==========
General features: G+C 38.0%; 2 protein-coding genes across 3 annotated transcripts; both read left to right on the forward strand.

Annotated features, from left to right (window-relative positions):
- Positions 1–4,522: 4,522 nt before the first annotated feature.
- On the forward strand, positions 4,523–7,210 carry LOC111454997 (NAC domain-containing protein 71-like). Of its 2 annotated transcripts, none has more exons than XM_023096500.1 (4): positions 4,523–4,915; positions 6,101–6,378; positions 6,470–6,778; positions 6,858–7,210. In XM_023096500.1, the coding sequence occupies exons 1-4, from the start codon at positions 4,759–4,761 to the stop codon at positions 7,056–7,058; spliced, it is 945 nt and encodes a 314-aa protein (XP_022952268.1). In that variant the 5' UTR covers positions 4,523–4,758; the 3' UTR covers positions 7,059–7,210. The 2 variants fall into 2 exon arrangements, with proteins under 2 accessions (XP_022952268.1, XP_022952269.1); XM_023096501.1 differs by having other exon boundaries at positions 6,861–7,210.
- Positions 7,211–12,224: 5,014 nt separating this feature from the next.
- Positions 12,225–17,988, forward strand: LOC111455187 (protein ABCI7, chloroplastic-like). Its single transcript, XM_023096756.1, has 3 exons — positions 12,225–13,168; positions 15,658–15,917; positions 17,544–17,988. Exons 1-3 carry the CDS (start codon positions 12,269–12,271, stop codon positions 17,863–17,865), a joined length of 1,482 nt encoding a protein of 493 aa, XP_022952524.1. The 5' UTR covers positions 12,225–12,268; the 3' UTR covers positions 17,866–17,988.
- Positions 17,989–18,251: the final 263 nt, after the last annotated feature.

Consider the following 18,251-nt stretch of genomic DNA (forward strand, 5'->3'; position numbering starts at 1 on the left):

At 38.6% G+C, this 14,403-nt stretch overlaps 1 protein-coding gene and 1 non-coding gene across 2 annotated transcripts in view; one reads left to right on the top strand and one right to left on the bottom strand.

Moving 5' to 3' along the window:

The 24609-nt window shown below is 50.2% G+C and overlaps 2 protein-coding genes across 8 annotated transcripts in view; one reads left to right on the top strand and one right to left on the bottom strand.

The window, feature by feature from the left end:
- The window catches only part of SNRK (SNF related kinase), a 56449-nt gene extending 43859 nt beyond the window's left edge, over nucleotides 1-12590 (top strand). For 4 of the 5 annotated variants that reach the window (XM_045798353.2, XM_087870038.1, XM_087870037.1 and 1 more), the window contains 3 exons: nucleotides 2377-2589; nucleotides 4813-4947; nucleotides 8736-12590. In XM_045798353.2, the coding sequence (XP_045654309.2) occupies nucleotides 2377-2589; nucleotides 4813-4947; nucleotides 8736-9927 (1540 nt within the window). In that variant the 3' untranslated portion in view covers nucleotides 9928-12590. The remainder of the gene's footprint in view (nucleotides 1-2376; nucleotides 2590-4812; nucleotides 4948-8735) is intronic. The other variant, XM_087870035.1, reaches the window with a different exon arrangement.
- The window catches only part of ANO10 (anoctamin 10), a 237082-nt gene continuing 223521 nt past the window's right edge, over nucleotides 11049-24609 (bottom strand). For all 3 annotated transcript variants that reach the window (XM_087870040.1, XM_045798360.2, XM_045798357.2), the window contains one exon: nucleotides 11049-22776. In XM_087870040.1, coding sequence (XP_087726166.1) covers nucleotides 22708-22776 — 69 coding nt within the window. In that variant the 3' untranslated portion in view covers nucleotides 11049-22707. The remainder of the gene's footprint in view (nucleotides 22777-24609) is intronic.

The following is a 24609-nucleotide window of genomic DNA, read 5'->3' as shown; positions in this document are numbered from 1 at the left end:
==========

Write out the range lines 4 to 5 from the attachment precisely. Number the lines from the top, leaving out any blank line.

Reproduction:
- On the forward strand, positions 4,523–7,210 carry LOC111454997 (NAC domain-containing protein 71-like). Of its 2 annotated transcripts, none has more exons than XM_023096500.1 (4): positions 4,523–4,915; positions 6,101–6,378; positions 6,470–6,778; positions 6,858–7,210. In XM_023096500.1, the coding sequence occupies exons 1-4, from the start codon at positions 4,759–4,761 to the stop codon at positions 7,056–7,058; spliced, it is 945 nt and encodes a 314-aa protein (XP_022952268.1). In that variant the 5' UTR covers positions 4,523–4,758; the 3' UTR covers positions 7,059–7,210. The 2 variants fall into 2 exon arrangements, with proteins under 2 accessions (XP_022952268.1, XP_022952269.1); XM_023096501.1 differs by having other exon boundaries at positions 6,861–7,210.
- Positions 7,211–12,224: 5,014 nt separating this feature from the next.